They may be the world’s most beautiful horses.
The oligarchs fight over them
and their blonde metal coats.
Once they were buried in white cloths.
‘He was a good horse. He worked well.’
Beauty, too, must earn its oats.
Walker and Rider
The blonde of barley breaks and bends before
the dip of ears, blonde of the pony’s mane.
Behind, the wood, with necessary felled trees,
above, the clouds stream heaped and sudden seas.
Summer lies on your brown hands, honey, heat.
But by your feet corn weighs its bending stalks.
And are you Orpheus, who called the birds?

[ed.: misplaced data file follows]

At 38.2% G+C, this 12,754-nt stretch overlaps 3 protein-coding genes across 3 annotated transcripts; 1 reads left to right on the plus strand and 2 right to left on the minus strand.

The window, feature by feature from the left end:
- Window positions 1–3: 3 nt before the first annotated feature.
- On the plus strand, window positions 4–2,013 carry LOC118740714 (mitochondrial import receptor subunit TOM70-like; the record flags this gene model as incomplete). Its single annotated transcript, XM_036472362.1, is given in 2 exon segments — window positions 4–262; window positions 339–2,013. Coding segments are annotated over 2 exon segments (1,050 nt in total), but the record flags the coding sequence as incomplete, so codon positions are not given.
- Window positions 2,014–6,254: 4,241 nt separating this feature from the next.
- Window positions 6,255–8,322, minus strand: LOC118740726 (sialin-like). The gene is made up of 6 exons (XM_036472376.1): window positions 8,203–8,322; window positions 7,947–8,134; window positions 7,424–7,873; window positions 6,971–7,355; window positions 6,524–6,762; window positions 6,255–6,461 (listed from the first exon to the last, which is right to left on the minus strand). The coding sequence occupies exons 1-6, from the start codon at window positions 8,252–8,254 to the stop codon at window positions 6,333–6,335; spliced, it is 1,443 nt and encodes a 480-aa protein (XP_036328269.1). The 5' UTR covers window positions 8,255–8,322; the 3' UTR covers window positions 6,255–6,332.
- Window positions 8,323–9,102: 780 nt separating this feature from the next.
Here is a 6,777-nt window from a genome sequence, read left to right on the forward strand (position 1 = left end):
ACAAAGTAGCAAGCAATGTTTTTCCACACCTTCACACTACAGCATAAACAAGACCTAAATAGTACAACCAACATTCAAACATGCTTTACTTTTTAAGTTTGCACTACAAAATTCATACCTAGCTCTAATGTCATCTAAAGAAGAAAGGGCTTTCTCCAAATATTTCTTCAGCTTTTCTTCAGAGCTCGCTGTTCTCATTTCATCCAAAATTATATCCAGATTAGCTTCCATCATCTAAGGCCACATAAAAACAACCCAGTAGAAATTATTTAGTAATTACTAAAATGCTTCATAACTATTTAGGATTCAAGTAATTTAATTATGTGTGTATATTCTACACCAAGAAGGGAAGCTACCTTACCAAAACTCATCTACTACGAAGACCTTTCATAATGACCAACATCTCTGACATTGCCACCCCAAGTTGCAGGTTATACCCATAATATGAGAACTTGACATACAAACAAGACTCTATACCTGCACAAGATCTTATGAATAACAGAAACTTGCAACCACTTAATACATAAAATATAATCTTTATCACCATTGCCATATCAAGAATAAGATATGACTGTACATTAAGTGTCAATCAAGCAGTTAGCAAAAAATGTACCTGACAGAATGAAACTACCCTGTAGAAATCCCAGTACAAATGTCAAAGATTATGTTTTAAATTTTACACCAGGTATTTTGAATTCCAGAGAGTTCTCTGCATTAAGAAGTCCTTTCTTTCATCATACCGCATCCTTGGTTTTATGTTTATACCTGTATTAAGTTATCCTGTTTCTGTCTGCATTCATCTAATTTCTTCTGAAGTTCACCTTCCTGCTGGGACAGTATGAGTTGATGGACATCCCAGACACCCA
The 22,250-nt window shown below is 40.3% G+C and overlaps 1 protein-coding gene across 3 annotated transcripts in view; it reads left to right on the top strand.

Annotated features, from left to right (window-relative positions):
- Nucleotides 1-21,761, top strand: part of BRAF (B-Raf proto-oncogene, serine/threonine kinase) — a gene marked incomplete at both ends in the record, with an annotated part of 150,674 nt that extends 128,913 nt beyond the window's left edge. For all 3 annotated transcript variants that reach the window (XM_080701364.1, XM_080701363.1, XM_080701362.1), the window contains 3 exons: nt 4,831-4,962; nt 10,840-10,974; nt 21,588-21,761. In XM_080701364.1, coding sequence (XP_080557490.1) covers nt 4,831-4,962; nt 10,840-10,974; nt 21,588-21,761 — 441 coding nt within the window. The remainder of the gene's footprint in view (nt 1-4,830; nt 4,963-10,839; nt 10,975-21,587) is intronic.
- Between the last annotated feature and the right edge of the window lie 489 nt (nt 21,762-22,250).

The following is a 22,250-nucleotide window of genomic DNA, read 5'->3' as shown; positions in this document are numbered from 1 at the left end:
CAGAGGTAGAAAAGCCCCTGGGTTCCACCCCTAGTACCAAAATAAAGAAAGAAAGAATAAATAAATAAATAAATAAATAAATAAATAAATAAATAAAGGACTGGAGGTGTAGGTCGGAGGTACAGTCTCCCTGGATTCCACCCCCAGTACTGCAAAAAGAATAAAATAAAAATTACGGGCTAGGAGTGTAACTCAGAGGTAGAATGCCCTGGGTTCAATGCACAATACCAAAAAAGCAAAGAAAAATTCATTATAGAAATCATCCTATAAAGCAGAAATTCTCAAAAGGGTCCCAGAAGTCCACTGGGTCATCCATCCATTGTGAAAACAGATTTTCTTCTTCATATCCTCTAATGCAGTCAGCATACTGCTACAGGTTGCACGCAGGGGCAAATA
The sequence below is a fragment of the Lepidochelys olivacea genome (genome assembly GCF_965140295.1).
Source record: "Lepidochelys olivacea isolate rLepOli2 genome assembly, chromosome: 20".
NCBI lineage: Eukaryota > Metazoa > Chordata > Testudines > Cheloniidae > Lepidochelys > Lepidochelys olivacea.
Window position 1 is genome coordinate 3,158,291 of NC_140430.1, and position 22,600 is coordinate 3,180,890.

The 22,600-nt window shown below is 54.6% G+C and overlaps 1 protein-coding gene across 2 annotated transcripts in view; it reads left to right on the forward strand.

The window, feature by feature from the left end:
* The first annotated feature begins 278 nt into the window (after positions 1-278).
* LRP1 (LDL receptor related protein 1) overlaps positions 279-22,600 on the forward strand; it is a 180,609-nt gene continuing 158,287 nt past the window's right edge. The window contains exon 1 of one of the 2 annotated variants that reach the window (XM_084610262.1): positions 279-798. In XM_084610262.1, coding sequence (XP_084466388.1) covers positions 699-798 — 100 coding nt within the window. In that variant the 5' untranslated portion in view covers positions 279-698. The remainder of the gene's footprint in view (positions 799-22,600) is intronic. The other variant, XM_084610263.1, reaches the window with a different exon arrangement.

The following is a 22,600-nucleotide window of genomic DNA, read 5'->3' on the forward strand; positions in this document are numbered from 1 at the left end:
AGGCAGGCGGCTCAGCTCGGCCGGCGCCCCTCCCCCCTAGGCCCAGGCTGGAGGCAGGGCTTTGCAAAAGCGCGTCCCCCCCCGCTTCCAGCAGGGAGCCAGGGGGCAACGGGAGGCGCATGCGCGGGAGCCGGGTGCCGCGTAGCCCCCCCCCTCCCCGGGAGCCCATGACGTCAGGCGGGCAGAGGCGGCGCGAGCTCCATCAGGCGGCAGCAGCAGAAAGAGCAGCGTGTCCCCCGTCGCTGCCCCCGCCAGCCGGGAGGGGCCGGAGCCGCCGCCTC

Eurydice, who died, despite his words?
Oh you are both, dark of the wood, blonde sky,
late summer, man and warm mare, you and I.
Alison Brackenbury's eighth collection isThen, (Carcanet, 2013). Her work has also appeared in The Guardian and on BBC Radio 3 and 4. New poems can be seen at her blog: www.alisonbrackenbury.co.uk. Alison is a familiar figure on the UK poetry-reading circuit.